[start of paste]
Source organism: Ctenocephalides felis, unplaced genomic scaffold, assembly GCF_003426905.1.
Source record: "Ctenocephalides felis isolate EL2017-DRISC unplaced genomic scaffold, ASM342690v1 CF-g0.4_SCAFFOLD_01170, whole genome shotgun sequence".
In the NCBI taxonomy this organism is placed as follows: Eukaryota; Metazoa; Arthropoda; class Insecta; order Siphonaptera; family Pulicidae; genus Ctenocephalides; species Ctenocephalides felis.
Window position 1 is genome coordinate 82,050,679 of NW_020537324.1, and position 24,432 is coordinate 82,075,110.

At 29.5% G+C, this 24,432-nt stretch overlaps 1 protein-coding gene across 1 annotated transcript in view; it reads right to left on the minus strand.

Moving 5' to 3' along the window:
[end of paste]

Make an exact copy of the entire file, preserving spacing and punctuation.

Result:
Source organism: Ctenocephalides felis, unplaced genomic scaffold, assembly GCF_003426905.1.
Source record: "Ctenocephalides felis isolate EL2017-DRISC unplaced genomic scaffold, ASM342690v1 CF-g0.4_SCAFFOLD_01170, whole genome shotgun sequence".
In the NCBI taxonomy this organism is placed as follows: Eukaryota; Metazoa; Arthropoda; class Insecta; order Siphonaptera; family Pulicidae; genus Ctenocephalides; species Ctenocephalides felis.
Window position 1 is genome coordinate 82,050,679 of NW_020537324.1, and position 24,432 is coordinate 82,075,110.

At 29.5% G+C, this 24,432-nt stretch overlaps 1 protein-coding gene across 1 annotated transcript in view; it reads right to left on the minus strand.

Moving 5' to 3' along the window: